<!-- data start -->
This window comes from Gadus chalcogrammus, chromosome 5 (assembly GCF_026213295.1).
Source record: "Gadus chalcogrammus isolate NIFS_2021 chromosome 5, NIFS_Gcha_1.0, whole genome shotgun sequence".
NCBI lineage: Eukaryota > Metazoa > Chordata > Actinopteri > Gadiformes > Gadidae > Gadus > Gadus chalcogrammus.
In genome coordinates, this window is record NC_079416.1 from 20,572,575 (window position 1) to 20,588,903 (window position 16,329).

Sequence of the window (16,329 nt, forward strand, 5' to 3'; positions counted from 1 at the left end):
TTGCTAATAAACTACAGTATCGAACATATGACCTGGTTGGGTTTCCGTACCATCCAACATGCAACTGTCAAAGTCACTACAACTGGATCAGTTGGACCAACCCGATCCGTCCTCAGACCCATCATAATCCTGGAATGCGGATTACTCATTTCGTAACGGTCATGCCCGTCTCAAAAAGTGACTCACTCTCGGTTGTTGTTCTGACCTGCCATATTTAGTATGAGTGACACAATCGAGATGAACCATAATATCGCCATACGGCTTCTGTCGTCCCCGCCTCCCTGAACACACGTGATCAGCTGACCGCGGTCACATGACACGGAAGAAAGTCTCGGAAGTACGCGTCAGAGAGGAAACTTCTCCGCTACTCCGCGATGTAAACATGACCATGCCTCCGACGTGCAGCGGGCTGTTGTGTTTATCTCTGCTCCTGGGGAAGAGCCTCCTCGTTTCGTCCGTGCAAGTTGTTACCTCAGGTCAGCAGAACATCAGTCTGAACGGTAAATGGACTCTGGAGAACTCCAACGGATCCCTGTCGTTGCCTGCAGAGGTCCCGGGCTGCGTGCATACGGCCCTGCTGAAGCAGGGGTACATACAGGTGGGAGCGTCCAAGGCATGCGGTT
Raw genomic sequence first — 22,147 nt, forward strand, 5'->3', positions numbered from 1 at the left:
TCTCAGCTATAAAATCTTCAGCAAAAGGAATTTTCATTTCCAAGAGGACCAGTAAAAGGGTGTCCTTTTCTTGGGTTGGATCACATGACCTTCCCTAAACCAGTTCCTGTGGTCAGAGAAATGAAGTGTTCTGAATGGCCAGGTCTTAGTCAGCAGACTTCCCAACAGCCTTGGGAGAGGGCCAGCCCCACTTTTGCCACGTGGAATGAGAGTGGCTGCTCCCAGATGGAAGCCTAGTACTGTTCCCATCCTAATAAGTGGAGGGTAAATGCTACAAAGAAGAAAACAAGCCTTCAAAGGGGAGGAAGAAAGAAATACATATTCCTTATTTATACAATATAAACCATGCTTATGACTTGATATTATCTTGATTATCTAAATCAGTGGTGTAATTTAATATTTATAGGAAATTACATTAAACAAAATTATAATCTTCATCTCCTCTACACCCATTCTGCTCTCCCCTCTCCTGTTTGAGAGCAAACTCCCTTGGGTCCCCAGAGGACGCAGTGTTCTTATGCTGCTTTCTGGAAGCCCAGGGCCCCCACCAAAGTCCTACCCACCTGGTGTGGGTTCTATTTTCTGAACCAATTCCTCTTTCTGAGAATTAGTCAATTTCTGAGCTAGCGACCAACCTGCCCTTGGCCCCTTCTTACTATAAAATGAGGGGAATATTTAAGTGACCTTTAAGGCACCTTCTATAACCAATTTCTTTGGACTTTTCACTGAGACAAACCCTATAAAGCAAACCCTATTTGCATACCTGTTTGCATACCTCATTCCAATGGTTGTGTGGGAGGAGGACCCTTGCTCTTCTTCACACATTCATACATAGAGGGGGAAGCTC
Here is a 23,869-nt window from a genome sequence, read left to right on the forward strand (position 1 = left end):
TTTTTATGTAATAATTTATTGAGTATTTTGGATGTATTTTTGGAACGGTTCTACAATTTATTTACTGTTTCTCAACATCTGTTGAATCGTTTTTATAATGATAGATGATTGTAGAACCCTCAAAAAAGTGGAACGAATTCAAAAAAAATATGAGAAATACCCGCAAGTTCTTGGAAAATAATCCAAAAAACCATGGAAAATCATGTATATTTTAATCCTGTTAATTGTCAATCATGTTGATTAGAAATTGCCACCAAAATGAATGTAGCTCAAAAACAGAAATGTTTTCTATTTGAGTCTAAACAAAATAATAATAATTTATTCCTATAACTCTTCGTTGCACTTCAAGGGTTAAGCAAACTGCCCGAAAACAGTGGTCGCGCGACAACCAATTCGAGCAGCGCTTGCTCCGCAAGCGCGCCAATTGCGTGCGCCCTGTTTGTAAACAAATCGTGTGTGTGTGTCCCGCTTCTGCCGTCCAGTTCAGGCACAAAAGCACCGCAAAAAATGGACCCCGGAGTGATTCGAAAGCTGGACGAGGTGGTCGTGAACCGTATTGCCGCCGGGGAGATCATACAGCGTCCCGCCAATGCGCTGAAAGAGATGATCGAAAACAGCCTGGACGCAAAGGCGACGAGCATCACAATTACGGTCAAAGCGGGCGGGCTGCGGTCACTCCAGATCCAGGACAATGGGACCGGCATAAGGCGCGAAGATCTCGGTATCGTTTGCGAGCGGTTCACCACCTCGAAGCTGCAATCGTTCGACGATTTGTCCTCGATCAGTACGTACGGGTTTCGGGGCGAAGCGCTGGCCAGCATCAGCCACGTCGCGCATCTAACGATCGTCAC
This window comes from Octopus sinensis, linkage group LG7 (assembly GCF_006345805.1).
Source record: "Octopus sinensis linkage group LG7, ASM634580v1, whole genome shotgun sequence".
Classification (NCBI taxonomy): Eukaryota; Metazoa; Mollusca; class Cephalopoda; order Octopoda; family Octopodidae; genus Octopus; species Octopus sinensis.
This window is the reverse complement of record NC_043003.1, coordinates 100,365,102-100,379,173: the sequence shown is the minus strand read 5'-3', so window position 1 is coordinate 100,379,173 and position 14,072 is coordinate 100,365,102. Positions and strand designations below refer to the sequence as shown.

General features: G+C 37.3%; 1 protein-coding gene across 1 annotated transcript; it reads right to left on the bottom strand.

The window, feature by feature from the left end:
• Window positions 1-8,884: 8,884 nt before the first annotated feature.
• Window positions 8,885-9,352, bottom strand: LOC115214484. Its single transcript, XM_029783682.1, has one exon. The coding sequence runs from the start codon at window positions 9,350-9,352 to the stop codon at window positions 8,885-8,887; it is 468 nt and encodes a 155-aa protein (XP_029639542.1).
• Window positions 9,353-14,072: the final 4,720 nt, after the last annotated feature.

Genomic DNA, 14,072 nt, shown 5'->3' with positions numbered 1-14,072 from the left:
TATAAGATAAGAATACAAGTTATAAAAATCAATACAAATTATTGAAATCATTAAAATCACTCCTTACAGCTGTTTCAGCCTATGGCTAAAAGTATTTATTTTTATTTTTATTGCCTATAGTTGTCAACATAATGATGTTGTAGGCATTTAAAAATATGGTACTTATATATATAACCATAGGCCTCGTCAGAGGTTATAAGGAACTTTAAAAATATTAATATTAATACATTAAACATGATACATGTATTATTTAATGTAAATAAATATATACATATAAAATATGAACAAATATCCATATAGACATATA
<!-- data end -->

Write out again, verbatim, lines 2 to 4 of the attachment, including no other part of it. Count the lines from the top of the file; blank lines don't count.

Source record: "Gadus chalcogrammus isolate NIFS_2021 chromosome 5, NIFS_Gcha_1.0, whole genome shotgun sequence".
NCBI lineage: Eukaryota > Metazoa > Chordata > Actinopteri > Gadiformes > Gadidae > Gadus > Gadus chalcogrammus.
In genome coordinates, this window is record NC_079416.1 from 20,572,575 (window position 1) to 20,588,903 (window position 16,329).